Winchester averts embarrassing tribunal
The Reverends Robert Ferguson and Nicholas von Malaise, his deputy, were fired last summer after confidential information about alleged fee-fixing at the pound;22,300-a-year school was leaked to The Times.
They were dismissed after failing to reveal in 2003 that pupils had confessed to hacking into the school computer system and obtaining information that was later leaked. Mr Ferguson, and Mr von Malaise, denied any wrongdoing and took their case to an employment tribunal. They had to leave their homes, which were tied to the school, within weeks of their sacking.
A spokesman at the tribunal's Southampton office said: "The case was due to be heard this summer but has now been settled. The details of the settlement are private."
The chaplains could have been awarded a maximum of pound;55,000 each.
The college has declined to discuss its reasons for settling the dispute but fear of publicity over the fee-fixing controversy involving 60 schools, which is still being investigated by the Office of Fair Trading, may have been a factor.
A campaign for the chaplains was also exerting pressure. A website, called www.winchesterchaplains.com, garnered some 200 expressions of support from former pupils and their parents.
The TES has obtained a copy of a letter to parents from Sir Andrew Large, the Warden, or chairman of governors, who is a deputy governor of the Bank of England.
In it he says: "I am glad to say that this matter has now been resolved as a result of mediation.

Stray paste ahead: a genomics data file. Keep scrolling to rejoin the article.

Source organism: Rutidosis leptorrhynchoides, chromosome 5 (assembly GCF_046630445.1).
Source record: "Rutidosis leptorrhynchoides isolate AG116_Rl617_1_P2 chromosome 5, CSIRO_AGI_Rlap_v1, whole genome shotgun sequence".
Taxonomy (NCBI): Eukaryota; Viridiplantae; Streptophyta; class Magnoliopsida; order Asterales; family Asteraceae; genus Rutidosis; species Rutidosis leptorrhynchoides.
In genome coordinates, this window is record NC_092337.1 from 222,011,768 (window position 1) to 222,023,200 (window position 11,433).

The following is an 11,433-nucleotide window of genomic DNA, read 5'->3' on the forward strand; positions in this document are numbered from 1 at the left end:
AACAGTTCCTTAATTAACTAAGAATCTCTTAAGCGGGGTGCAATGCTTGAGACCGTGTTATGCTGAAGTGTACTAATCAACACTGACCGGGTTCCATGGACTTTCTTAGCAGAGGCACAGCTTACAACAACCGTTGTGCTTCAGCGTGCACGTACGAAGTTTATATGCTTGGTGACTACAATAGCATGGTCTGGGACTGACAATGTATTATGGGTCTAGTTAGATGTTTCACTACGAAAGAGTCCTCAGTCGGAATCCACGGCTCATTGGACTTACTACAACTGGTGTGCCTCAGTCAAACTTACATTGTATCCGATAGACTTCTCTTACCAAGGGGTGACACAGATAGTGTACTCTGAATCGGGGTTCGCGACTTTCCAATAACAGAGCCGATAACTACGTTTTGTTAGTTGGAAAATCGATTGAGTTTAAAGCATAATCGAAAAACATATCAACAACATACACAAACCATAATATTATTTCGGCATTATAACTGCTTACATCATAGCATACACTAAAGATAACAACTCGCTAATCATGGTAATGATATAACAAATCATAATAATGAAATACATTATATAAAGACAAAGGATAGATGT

"This is a process which does not attempt to decide who is at fault or apportion blame, but merely seeks to find a compromise acceptable to both sides without the considerable disruption and irrecoverable cost of employment tribunal proceedings.
"As a way of drawing a line under the matter, both parties agreed that the dismissal of the chaplains would be rescinded and that the chaplains would resign."
Another letter, agreed by the school and the chaplains, was sent to parents.
It said: "As the Warden and Fellows have always sought to make clear, their disagreement with the chaplains related to managerial issues and did not involve any impropriety.
"The College has also always made clear, and I am happy to do so again, that we have at all times appreciated their work as teachers and pastors and the commitment they have shown to pupils and the community."
But it added: "The chaplains acknowledge that, with the benefit of hindsight, they should have reported to the headmaster the matters they discovered in the summer of 2003 sooner than they did."
Neither former chaplain was available for comment.